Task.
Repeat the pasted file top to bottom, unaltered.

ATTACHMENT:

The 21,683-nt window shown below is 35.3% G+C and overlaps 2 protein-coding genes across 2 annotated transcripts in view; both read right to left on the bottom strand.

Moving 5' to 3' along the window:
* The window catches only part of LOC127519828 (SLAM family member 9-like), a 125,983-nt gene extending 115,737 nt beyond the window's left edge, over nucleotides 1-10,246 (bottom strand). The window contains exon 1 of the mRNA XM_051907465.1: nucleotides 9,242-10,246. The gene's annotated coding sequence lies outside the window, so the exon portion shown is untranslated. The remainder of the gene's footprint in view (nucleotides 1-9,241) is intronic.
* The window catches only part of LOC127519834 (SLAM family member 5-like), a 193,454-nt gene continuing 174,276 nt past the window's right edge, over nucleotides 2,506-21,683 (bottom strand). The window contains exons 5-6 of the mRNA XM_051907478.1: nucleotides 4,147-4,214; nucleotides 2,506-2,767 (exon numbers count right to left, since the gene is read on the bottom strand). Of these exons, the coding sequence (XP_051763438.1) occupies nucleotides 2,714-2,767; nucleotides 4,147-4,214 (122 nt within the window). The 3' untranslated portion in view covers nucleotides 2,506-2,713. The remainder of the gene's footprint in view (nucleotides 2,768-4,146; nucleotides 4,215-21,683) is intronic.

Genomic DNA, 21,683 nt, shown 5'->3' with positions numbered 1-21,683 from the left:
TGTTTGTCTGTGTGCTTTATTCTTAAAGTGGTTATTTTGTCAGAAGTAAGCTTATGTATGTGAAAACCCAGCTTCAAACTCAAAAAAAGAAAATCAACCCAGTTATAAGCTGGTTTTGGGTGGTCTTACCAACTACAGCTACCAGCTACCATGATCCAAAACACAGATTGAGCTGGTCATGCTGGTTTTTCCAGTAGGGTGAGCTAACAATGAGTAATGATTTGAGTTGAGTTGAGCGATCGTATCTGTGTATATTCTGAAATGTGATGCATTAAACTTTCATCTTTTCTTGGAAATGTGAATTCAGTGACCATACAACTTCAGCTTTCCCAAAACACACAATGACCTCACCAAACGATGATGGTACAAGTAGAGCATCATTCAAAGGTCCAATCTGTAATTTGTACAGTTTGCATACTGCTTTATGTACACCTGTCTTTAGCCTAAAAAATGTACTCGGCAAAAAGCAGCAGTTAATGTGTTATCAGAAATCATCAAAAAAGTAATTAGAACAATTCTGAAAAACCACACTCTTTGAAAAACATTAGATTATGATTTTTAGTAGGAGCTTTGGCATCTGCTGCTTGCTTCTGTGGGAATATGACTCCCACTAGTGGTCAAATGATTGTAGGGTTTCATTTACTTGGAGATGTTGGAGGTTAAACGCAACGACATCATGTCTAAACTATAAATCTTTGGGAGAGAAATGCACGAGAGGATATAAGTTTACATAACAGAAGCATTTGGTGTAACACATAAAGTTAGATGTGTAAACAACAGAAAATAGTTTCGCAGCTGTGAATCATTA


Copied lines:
The 21,683-nt window shown below is 35.3% G+C and overlaps 2 protein-coding genes across 2 annotated transcripts in view; both read right to left on the bottom strand.

Moving 5' to 3' along the window:
* The window catches only part of LOC127519828 (SLAM family member 9-like), a 125,983-nt gene extending 115,737 nt beyond the window's left edge, over nucleotides 1-10,246 (bottom strand). The window contains exon 1 of the mRNA XM_051907465.1: nucleotides 9,242-10,246. The gene's annotated coding sequence lies outside the window, so the exon portion shown is untranslated. The remainder of the gene's footprint in view (nucleotides 1-9,241) is intronic.
* The window catches only part of LOC127519834 (SLAM family member 5-like), a 193,454-nt gene continuing 174,276 nt past the window's right edge, over nucleotides 2,506-21,683 (bottom strand). The window contains exons 5-6 of the mRNA XM_051907478.1: nucleotides 4,147-4,214; nucleotides 2,506-2,767 (exon numbers count right to left, since the gene is read on the bottom strand). Of these exons, the coding sequence (XP_051763438.1) occupies nucleotides 2,714-2,767; nucleotides 4,147-4,214 (122 nt within the window). The 3' untranslated portion in view covers nucleotides 2,506-2,713. The remainder of the gene's footprint in view (nucleotides 2,768-4,146; nucleotides 4,215-21,683) is intronic.

Genomic DNA, 21,683 nt, shown 5'->3' with positions numbered 1-21,683 from the left:
TGTTTGTCTGTGTGCTTTATTCTTAAAGTGGTTATTTTGTCAGAAGTAAGCTTATGTATGTGAAAACCCAGCTTCAAACTCAAAAAAAGAAAATCAACCCAGTTATAAGCTGGTTTTGGGTGGTCTTACCAACTACAGCTACCAGCTACCATGATCCAAAACACAGATTGAGCTGGTCATGCTGGTTTTTCCAGTAGGGTGAGCTAACAATGAGTAATGATTTGAGTTGAGTTGAGCGATCGTATCTGTGTATATTCTGAAATGTGATGCATTAAACTTTCATCTTTTCTTGGAAATGTGAATTCAGTGACCATACAACTTCAGCTTTCCCAAAACACACAATGACCTCACCAAACGATGATGGTACAAGTAGAGCATCATTCAAAGGTCCAATCTGTAATTTGTACAGTTTGCATACTGCTTTATGTACACCTGTCTTTAGCCTAAAAAATGTACTCGGCAAAAAGCAGCAGTTAATGTGTTATCAGAAATCATCAAAAAAGTAATTAGAACAATTCTGAAAAACCACACTCTTTGAAAAACATTAGATTATGATTTTTAGTAGGAGCTTTGGCATCTGCTGCTTGCTTCTGTGGGAATATGACTCCCACTAGTGGTCAAATGATTGTAGGGTTTCATTTACTTGGAGATGTTGGAGGTTAAACGCAACGACATCATGTCTAAACTATAAATCTTTGGGAGAGAAATGCACGAGAGGATATAAGTTTACATAACAGAAGCATTTGGTGTAACACATAAAGTTAGATGTGTAAACAACAGAAAATAGTTTCGCAGCTGTGAATCATTA